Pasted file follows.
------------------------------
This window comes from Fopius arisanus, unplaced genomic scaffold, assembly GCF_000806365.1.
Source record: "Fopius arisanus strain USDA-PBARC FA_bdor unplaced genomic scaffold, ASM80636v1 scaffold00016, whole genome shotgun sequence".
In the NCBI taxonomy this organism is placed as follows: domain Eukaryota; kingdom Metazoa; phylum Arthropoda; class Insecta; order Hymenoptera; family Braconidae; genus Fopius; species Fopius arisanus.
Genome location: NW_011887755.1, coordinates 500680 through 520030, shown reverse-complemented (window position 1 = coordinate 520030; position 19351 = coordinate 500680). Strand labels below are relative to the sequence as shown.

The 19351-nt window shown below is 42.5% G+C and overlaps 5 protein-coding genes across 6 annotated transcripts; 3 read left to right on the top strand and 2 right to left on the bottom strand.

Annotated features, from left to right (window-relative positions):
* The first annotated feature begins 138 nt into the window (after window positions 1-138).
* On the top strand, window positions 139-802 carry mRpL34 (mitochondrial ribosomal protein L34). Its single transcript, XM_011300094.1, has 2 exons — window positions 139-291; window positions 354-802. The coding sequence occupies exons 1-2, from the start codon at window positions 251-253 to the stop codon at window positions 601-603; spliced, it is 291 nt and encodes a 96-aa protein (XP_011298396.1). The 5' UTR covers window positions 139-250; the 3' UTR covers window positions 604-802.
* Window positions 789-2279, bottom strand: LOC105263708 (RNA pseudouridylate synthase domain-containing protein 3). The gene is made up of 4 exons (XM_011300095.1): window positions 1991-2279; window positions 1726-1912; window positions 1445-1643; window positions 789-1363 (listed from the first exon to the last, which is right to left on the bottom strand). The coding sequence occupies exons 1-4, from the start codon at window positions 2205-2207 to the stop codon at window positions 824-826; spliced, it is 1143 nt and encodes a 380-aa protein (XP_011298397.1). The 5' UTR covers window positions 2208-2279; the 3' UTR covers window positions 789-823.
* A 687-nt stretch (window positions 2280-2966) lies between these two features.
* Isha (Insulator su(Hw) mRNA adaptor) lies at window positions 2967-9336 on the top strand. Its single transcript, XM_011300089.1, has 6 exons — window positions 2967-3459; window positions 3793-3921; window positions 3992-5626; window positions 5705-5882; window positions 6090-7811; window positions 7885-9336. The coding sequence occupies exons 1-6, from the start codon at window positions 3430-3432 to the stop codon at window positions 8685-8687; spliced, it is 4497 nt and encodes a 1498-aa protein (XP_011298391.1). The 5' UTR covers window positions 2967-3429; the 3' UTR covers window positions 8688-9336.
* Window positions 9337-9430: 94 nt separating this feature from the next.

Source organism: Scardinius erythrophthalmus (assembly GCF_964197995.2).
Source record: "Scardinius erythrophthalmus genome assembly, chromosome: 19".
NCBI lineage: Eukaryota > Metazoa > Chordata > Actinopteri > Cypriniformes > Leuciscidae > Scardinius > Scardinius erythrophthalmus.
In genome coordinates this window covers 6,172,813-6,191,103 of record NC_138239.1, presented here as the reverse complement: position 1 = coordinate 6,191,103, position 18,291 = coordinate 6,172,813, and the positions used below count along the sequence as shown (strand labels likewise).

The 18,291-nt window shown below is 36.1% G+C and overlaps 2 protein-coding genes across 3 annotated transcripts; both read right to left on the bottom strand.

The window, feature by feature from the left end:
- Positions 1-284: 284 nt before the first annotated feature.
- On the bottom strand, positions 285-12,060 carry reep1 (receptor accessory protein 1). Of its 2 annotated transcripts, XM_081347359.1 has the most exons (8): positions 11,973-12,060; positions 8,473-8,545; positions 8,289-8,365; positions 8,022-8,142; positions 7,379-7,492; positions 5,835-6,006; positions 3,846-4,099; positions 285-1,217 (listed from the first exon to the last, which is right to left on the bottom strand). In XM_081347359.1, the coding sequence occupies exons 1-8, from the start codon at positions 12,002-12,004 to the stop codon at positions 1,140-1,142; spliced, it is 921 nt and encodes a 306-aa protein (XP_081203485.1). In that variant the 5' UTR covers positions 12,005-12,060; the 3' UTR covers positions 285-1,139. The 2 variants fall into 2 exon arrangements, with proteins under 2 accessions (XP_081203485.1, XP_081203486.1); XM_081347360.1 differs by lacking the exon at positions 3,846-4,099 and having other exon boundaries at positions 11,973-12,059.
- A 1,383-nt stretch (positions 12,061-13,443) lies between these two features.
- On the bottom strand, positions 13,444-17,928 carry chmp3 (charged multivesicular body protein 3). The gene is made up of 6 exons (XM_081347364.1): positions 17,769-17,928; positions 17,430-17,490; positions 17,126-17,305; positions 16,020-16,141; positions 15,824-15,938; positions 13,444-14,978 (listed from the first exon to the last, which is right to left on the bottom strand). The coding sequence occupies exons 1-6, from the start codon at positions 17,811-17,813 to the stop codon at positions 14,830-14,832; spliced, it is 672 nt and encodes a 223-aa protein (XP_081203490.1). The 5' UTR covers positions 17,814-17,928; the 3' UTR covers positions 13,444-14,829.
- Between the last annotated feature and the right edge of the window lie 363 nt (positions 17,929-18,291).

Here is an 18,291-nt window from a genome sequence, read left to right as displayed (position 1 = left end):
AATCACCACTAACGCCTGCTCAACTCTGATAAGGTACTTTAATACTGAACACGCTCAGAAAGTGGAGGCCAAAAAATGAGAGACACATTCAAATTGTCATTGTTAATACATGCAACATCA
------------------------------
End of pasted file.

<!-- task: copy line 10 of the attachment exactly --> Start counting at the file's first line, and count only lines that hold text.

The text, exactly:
* A 687-nt stretch (window positions 2280-2966) lies between these two features.